Federal attorneys for the Department of Health and Human Services filed a 39-page brief in U.S. District Court in Richmond on Monday to have Virginia's lawsuit against the healthcare reform law dismissed. The attorneys claim that the Virginia law that makes it illegal to force individuals to buy health insurance was merely a ploy to "nullify the federal statute," reports the Washington Post.
Virginia's lawsuit was separate from a larger lawsuit against the healthcare reform law that initially included 13 states, and now is up to 20.
"The standing requirement is intended precisely to prevent litigation that is merely politics by other means," the brief reads. "If Virginia's policy preferences conflict with federal policy adopted by the elected representatives of the people, Virginia must seek relief in the political arena, rather than the federal courts."
The federal government also claims that under the Commerce Clause, it in fact can force citizens to buy health insurance, and calls Virginia's claim refuting such a notion "mistaken."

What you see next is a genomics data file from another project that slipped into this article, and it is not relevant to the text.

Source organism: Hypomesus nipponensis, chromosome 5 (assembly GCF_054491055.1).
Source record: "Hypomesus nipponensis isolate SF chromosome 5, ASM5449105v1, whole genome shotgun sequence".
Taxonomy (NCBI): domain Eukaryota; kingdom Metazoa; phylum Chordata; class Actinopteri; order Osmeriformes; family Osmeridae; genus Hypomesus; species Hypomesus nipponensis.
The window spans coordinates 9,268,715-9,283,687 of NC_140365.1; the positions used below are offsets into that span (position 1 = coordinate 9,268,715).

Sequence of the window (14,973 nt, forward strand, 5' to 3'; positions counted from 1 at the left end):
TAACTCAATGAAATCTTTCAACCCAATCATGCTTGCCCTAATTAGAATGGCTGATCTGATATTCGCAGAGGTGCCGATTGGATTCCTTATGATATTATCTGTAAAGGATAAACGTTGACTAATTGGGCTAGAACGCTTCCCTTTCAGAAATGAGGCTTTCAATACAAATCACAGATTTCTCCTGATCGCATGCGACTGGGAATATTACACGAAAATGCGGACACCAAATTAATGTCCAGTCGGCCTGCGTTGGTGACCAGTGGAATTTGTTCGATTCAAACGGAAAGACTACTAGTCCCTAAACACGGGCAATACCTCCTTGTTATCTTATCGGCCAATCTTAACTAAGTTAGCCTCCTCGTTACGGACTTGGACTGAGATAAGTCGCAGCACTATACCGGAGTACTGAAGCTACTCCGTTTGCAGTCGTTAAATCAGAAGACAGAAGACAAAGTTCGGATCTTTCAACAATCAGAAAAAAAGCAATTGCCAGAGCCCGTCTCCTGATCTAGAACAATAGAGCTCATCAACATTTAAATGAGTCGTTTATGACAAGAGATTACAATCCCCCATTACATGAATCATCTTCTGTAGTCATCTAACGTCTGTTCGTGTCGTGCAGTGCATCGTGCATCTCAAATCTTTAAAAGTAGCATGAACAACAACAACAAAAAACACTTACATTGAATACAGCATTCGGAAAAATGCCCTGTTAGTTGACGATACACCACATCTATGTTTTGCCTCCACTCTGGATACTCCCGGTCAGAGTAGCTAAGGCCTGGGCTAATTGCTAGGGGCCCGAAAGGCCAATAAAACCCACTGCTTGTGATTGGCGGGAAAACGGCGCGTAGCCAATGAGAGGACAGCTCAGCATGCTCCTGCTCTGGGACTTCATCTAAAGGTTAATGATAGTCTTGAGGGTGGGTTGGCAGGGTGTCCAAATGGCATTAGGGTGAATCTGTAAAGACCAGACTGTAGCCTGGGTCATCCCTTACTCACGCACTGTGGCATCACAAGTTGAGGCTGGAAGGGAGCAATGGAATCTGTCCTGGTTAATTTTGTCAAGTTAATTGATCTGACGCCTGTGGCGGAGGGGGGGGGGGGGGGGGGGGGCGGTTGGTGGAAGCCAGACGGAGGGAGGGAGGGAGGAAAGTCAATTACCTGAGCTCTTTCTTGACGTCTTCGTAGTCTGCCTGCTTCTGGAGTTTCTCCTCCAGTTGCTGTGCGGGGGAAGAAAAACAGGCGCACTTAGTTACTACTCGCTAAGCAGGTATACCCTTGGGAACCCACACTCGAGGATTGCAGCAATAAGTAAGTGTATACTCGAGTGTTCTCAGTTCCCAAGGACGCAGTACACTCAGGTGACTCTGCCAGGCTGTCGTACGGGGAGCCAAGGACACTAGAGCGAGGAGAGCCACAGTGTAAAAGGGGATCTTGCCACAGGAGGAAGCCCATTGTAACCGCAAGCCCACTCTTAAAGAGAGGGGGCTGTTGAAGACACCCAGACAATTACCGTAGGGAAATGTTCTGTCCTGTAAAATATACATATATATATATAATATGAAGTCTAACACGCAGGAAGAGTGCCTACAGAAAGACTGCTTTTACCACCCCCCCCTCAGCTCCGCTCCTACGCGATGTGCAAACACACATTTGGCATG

"[I]n focusing on services people almost certainly will receive, and regulating the economic decision whether to pay for healthcare in advance, through insurance, or to try to pay later, out of pocket, the provision, contrary to Virginia's claim, does not open the door to regulation of a full range of life choices," the brief adds.
Virginia Attorney General Ken Cuccinelli insists that citizens choosing not to buy insurance are "not engaging in commerce," hence debunking the federal government's claims. "Just being alive is not interstate commerce," he says. "If it were, there would be no limit to the Commerce Clause and to Congress's authority to regulate everything we do."
The state has until June 7 to respond to the federal government's brief.
For more information:
- here's the brief filed by the federal government
- here's a release from Cuccinelli's office responding to the brief
- here's a video of Cuccinelli's response
- read this Washington Post article